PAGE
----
Tuesday, April 1, 2008

Beef and Pepper Stir Fry

Yesterday afternoon I was trying to make a grocery list while trying to figure out what to cook this week. I really puzzled about what to cook Monday evening. I pulled out this really large file folder with recipes I have collected over the years and found a very tattered copy of a recipe my Mother had gotten from her cousin and copied for me years ago. I read the recipe and remembered how much liked this dish when my made it and hoped it would make my family just as happy. I know the oldest homgirl will complain about the green things but that's just a chance I'll have to take. So let's get out of the Monday funk and cook some Beef and Pepper Stir Fry!

Cook 1-1/2 cups of white rice (Try using Jasmine rice - it give this dish a little punch and smells like popcorn while it's cooking).

Pour 2 cups of beef broth in a small pot over low heat to warm the broth.

Heat a wok or large skillet over medium-high heat. Add 2 tablespoons of vegetable or peanut oil to pan.

Add 1-1/2 lbs. beef sirloin trimmed of fat thinly sliced, stir-fry meat 3 minutes and remove from pan and set aside.

To the same pan, add 1 green bell pepper diced into 1-inch squares and 1 thinly sliced medium onion. Stir-fry veggies 2 minutes.

Add meat back to the pan. Add 1/2 cup dry sherry and stir fry until liquid almost evaporates about 1 minute. Add 2 tablespoons of soy sauce to the pan.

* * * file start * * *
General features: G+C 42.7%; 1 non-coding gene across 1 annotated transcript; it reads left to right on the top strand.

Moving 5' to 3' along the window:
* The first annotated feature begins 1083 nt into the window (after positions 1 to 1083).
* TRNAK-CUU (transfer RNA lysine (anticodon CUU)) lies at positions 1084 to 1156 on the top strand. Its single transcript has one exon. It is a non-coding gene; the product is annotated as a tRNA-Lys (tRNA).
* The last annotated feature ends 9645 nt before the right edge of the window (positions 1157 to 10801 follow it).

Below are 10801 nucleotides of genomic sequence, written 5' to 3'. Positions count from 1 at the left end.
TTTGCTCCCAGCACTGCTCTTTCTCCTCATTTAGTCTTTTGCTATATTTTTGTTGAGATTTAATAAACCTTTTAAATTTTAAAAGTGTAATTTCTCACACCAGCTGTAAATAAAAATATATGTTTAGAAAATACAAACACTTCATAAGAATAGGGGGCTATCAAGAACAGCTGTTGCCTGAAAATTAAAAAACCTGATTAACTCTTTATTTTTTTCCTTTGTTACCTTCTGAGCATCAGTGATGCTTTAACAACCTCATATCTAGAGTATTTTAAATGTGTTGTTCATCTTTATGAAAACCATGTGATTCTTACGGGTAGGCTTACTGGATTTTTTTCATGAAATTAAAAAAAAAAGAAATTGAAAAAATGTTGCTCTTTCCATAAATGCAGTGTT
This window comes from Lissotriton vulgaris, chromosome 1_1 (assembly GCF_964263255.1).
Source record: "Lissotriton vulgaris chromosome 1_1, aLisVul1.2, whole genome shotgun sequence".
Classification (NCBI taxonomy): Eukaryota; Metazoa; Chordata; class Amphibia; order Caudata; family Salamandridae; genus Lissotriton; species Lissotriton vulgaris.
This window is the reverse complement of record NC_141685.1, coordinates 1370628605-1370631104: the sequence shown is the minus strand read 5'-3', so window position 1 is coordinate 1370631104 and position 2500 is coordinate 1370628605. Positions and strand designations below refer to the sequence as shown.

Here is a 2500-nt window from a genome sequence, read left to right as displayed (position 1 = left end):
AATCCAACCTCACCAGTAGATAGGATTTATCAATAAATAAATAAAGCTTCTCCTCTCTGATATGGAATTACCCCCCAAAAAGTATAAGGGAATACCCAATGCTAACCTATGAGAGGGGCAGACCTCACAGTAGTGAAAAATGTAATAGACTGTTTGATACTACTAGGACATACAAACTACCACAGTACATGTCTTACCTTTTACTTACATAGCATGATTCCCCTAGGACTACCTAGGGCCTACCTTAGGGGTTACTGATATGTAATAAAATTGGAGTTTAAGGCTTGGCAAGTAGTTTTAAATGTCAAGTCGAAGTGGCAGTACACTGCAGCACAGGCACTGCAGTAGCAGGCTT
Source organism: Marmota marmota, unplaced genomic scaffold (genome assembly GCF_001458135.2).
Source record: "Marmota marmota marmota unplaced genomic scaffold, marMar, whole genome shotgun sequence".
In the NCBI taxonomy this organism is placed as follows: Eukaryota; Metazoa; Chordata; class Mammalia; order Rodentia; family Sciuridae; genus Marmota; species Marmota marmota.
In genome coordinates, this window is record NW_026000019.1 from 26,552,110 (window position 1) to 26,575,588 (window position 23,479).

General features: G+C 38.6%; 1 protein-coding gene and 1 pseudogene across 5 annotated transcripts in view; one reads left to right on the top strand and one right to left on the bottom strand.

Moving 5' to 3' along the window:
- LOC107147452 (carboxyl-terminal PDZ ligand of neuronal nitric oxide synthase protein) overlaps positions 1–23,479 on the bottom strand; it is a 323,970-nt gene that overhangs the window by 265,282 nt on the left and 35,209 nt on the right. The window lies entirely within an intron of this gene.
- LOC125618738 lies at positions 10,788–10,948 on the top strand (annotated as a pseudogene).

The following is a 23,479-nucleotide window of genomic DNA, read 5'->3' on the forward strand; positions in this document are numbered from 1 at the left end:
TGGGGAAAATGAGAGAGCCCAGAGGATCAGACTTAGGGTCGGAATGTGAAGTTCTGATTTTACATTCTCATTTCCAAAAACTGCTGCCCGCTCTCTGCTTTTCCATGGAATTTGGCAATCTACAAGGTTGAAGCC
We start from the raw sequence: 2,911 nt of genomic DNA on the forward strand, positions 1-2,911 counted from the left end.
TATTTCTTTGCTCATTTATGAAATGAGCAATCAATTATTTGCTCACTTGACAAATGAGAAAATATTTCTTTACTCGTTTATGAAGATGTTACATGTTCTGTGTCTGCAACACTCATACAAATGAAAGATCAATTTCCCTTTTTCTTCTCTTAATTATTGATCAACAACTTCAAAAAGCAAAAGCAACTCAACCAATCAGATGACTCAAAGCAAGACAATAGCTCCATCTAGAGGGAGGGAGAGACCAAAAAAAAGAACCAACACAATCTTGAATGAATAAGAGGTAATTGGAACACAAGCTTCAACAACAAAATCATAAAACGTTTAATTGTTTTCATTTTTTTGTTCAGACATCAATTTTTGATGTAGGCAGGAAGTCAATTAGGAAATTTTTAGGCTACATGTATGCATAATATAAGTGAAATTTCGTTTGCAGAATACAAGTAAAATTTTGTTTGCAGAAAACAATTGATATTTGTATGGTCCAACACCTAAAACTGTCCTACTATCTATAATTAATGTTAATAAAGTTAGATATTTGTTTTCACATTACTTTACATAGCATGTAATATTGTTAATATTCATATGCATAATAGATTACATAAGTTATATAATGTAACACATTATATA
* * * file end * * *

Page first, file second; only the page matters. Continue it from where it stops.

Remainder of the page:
In a small bowl, dissolve 2 tablespoons of cornstarch with a ladle of warm beef broth with a whisk.
Add beef broth to the pan, then add cornstarch combined with broth, add 1 teaspoon of Chinese Five-Spice powder and black pepper to taste. Stir sauce until it thickens and adjust seasonings as necessary.
Remove wok or pan from heat. Fill bowls with stir-fry and top with a scoop of rice. Placing rice on top of stir-fry, rice will stay firm and not soak up too much sauce. Garnish with 3 chopped scallions and 1/2 cup toasted almond slivers.


1. Place the meat in the freezer for 10 to 15 minutes prior to slicing, this will firm up the meat and make it easier to slice thin.

2. Try using Tamari instead of regular soy sauce. Tamari is an aged soy sauce with a rich flavor. You should be able to find it on the Asian aisle of your grocery store.

3. Toast almonds on the stove top on a medium low heat. Buy a small bag of slivered almonds on the baking aisle and heat them in a small pan on the stove, tossing them often so they do not burn. The toated tasted is fabulous!


Lori said...

Looks delicious! I'm sure your family liked it!

Sheila said...

I just noticed you over at Blog Village and wanted to let you know I enjoyed my visit. I especially like the step-by-step photos. Nice.